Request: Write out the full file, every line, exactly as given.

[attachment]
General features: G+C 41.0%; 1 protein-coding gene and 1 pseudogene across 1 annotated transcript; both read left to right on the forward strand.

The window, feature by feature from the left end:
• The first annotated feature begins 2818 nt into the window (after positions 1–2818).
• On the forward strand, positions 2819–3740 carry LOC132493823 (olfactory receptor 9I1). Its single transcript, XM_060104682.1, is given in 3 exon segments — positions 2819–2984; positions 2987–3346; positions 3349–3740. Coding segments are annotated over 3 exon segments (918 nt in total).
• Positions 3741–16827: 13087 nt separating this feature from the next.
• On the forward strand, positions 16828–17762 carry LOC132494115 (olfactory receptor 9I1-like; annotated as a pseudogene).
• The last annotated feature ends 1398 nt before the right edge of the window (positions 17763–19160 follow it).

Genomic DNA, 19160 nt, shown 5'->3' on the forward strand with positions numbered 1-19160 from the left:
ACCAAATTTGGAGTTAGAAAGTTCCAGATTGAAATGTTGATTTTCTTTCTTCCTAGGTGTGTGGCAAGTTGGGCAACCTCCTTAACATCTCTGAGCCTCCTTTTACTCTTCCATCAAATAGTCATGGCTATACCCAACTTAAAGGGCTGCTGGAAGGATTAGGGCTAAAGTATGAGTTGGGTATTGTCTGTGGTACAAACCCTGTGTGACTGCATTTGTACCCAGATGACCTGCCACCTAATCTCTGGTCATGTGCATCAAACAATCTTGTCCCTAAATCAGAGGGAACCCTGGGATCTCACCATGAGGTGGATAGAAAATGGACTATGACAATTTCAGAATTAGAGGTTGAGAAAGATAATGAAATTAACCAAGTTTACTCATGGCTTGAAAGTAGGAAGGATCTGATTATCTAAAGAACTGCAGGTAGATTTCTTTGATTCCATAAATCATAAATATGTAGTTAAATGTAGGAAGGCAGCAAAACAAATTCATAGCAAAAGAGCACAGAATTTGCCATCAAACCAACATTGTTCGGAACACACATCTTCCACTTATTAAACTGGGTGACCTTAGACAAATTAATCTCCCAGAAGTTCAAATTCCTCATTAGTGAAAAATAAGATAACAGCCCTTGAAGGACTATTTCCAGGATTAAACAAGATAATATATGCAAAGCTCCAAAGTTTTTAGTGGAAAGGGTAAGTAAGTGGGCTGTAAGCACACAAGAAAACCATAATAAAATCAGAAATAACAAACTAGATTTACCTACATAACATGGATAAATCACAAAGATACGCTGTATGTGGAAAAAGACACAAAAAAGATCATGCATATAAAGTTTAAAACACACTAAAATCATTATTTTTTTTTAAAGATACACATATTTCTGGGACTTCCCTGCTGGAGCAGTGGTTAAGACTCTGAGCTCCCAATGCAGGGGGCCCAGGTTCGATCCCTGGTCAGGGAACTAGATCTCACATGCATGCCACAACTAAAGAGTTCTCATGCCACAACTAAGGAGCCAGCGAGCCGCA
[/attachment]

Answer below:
General features: G+C 41.0%; 1 protein-coding gene and 1 pseudogene across 1 annotated transcript; both read left to right on the forward strand.

The window, feature by feature from the left end:
• The first annotated feature begins 2818 nt into the window (after positions 1–2818).
• On the forward strand, positions 2819–3740 carry LOC132493823 (olfactory receptor 9I1). Its single transcript, XM_060104682.1, is given in 3 exon segments — positions 2819–2984; positions 2987–3346; positions 3349–3740. Coding segments are annotated over 3 exon segments (918 nt in total).
• Positions 3741–16827: 13087 nt separating this feature from the next.
• On the forward strand, positions 16828–17762 carry LOC132494115 (olfactory receptor 9I1-like; annotated as a pseudogene).
• The last annotated feature ends 1398 nt before the right edge of the window (positions 17763–19160 follow it).

Genomic DNA, 19160 nt, shown 5'->3' on the forward strand with positions numbered 1-19160 from the left:
ACCAAATTTGGAGTTAGAAAGTTCCAGATTGAAATGTTGATTTTCTTTCTTCCTAGGTGTGTGGCAAGTTGGGCAACCTCCTTAACATCTCTGAGCCTCCTTTTACTCTTCCATCAAATAGTCATGGCTATACCCAACTTAAAGGGCTGCTGGAAGGATTAGGGCTAAAGTATGAGTTGGGTATTGTCTGTGGTACAAACCCTGTGTGACTGCATTTGTACCCAGATGACCTGCCACCTAATCTCTGGTCATGTGCATCAAACAATCTTGTCCCTAAATCAGAGGGAACCCTGGGATCTCACCATGAGGTGGATAGAAAATGGACTATGACAATTTCAGAATTAGAGGTTGAGAAAGATAATGAAATTAACCAAGTTTACTCATGGCTTGAAAGTAGGAAGGATCTGATTATCTAAAGAACTGCAGGTAGATTTCTTTGATTCCATAAATCATAAATATGTAGTTAAATGTAGGAAGGCAGCAAAACAAATTCATAGCAAAAGAGCACAGAATTTGCCATCAAACCAACATTGTTCGGAACACACATCTTCCACTTATTAAACTGGGTGACCTTAGACAAATTAATCTCCCAGAAGTTCAAATTCCTCATTAGTGAAAAATAAGATAACAGCCCTTGAAGGACTATTTCCAGGATTAAACAAGATAATATATGCAAAGCTCCAAAGTTTTTAGTGGAAAGGGTAAGTAAGTGGGCTGTAAGCACACAAGAAAACCATAATAAAATCAGAAATAACAAACTAGATTTACCTACATAACATGGATAAATCACAAAGATACGCTGTATGTGGAAAAAGACACAAAAAAGATCATGCATATAAAGTTTAAAACACACTAAAATCATTATTTTTTTTTAAAGATACACATATTTCTGGGACTTCCCTGCTGGAGCAGTGGTTAAGACTCTGAGCTCCCAATGCAGGGGGCCCAGGTTCGATCCCTGGTCAGGGAACTAGATCTCACATGCATGCCACAACTAAAGAGTTCTCATGCCACAACTAAGGAGCCAGCGAGCCGCA